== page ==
· Sosho or Cursive Style: In comparison with the above two styles, this style is the most difficult to comprehend and master it. The objective of this style in Japanese calligraphy is to imitate the effect of wind blowing grass. In this style of writing, the symbols or characters drawn are illegible to many since the artists can simplify ten brushstrokes into one to two strokes. Due to these complexities, an artist should first master the other writing styles before attempting this style. Moreover, the calligraphy mainly uses this style in abstract works of art.

Older Notable Styles of Writing:

There are two styles of writing that have failed to retain their authentic characteristics. Only a few elements of these writing styles remain today.

· Tensho: Referred to as seal script, this style of writing is perhaps the oldest that developed before the introduction of ink and paper. After the Qin Dynasty, the popularity of this writing style fell out in favour of another writing style. Nevertheless, the calligrapher used this writing style for titles of inscriptions or published works. This practice of utilizing this style only for titles still exists today.

· Reisho: Also referred to as the scribe’s script or clerical script, it consists of a bold and commanding writing style.

Techniques and Characteristics of Japanese Calligraphy:

Some of the essential techniques and characteristics of Japanese calligraphy are as follow:

· Brush Holding Techniques:

Japanese calligraphers hold the brush in several ways. In the Tankouhou method, the calligraphers hold the brush by using three fingers like holding a pencil, which includes the use of index finger, middle finger, and thumb. In the Soukouhou method, the calligraphers use four fingers to hold the brush, which includes the thumb, index, middle, and ring fingers.

· Basic Brushstrokes:

There are eight essential brushstrokes in Japanese calligraphy kanji. The artists have to master each stroke before putting it to use. The following table presents the different brushstrokes of Japanese calligraphy:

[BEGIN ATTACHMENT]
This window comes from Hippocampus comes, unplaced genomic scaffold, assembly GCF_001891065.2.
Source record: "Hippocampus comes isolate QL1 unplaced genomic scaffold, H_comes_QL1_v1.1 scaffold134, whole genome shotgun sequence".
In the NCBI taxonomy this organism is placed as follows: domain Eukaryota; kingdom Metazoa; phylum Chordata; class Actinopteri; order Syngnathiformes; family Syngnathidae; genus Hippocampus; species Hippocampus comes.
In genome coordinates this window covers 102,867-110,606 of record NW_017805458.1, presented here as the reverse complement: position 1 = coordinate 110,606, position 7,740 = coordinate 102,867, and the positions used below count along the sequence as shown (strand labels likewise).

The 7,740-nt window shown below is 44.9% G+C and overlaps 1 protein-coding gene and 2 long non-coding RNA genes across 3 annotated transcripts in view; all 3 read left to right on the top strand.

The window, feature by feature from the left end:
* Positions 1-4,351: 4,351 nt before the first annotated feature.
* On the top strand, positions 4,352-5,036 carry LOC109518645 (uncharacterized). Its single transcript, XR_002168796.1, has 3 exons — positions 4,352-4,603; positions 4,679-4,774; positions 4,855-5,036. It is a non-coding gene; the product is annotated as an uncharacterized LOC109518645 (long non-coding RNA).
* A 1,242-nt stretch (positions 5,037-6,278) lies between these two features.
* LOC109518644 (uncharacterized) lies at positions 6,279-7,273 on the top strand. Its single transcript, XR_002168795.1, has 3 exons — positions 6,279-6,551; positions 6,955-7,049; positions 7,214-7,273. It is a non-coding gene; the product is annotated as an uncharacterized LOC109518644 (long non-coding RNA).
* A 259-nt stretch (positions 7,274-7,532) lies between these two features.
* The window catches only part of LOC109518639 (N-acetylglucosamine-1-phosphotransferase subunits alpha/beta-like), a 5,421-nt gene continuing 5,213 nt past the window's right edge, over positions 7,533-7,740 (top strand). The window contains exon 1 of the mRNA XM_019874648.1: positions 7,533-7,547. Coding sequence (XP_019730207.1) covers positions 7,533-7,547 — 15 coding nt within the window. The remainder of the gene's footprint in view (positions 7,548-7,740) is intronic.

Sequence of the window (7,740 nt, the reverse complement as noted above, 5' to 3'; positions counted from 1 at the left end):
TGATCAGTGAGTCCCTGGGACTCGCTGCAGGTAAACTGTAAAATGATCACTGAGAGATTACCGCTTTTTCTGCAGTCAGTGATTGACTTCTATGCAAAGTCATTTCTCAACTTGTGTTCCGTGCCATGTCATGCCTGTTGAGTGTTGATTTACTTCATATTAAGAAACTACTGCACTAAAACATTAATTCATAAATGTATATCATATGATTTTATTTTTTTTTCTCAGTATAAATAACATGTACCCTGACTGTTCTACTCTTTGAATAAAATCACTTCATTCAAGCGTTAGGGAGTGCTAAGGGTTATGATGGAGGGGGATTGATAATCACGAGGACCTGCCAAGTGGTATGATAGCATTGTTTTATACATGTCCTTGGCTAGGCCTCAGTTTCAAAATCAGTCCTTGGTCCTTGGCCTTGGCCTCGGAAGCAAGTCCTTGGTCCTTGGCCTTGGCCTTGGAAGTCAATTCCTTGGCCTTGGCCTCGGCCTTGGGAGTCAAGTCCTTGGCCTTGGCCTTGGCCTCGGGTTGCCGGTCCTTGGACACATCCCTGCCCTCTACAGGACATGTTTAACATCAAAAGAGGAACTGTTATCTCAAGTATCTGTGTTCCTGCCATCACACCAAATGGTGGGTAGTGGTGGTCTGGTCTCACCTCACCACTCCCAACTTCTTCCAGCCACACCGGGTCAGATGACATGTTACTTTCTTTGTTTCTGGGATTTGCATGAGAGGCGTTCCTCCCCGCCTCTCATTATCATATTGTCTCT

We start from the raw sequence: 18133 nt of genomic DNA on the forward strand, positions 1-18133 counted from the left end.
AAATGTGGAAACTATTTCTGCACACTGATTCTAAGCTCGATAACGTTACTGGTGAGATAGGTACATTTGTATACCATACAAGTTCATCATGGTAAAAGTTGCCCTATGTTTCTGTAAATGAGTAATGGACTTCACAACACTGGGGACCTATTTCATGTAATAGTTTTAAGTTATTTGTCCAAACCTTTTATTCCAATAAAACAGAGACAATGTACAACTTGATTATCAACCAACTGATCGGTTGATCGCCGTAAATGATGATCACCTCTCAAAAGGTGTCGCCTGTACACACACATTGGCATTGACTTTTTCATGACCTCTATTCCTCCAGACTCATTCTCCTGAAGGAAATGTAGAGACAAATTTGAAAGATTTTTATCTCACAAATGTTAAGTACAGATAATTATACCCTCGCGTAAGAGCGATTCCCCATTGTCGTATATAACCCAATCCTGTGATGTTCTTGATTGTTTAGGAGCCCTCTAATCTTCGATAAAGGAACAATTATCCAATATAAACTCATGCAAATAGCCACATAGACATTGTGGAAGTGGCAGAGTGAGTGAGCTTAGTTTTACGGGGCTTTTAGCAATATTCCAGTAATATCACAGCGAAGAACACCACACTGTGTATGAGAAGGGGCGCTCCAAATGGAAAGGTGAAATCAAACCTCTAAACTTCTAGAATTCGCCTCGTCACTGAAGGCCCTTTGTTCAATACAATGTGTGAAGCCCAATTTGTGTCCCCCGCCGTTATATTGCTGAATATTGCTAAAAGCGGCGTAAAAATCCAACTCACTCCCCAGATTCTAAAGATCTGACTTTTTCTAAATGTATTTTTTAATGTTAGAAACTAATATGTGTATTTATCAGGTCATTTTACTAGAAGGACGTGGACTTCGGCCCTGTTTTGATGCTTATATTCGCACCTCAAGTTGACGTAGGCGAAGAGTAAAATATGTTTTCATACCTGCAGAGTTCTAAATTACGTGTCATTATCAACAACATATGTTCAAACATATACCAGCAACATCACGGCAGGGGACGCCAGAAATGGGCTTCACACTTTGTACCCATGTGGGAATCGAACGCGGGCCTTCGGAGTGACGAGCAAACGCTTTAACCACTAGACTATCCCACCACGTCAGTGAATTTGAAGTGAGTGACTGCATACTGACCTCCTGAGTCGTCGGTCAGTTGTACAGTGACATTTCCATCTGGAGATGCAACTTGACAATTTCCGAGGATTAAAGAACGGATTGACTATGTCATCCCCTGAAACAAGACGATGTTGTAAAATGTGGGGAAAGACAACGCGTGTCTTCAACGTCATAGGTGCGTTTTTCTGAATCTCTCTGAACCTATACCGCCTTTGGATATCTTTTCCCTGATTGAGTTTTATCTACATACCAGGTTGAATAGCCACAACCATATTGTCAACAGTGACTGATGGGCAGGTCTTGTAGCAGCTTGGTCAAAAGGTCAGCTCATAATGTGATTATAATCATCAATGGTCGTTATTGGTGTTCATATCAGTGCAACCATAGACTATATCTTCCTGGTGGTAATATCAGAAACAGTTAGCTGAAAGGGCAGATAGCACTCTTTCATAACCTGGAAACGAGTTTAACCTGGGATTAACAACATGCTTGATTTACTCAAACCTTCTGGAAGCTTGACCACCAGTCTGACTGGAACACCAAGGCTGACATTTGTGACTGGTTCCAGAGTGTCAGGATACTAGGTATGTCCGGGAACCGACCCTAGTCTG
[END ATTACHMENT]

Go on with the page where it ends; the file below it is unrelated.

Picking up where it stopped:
Brush strokeJapanese CalligrapgyEnglish Translation
1TenDot
2JokogaHorizontal stroke
3 TategaVertical stroke
4HaneUpflick from a vertical or horizontal stroke
5MigihaneRightward upflick
6HidraibaraiLeftward downstroke
7HidarihaneLeftward downflick
8MigibaraiRightward downstroke

Other Characteristics:

· The artists write horizontal strokes first.

· The artists write a script from left to right and top to bottom.

· A single work of art usually exhibits a mixture of different and strokes and styles.

Benefits of Practicing Japanese Calligraphy:

Apart from its immortal beauty, practicing Japanese calligraphy has many benefits that range from mental to spiritual gains. Some of the benefits of practicing Japanese calligraphy are as follow:

· Grows Discipline: One of the benefits of practicing Japanese calligraphy is that it allows you to develop a desirable discipline. The reason is that creating uniform kanji symbols or characters require a lot of patience, time, and commitment.

· Develop Aesthetics: Practicing Japanese calligraphy allows you to improve your understanding of nature and beauty. Japanese calligraphy is not merely a sequence of careful ink strokes, but rather it comprises a larger holistic process.

· Builds Practical Skills: Practicing Japanese calligraphy also helps you to build practical skills such as painting, designing, and other related applications.

· Provides Stress Relief: Another essential benefit of practicing Japanese calligraphy is that it reduces stress. Japanese calligraphy is more than a finished work of art. The various activities, such as grinding the ink stick, creating a compatible ink, and making precise strokes, offers an opportunity for serene meditation. All these activities endorse calm attention, thereby relaxing the mind.

Conclusion:

To sum up, Japanese calligraphy originated from another culture. Gradually, they began to develop new techniques and styles that are unique to them. Nowadays, Japanese calligraphy is one of the acclaimed art forms within the Japanese tradition. When it comes to purchasing a Japanese calligraphy set, you should note that some sets can consist of additional tools, depending on the price and style. To ensure that you choose the best Japanese calligraphy set, you should consult an expert.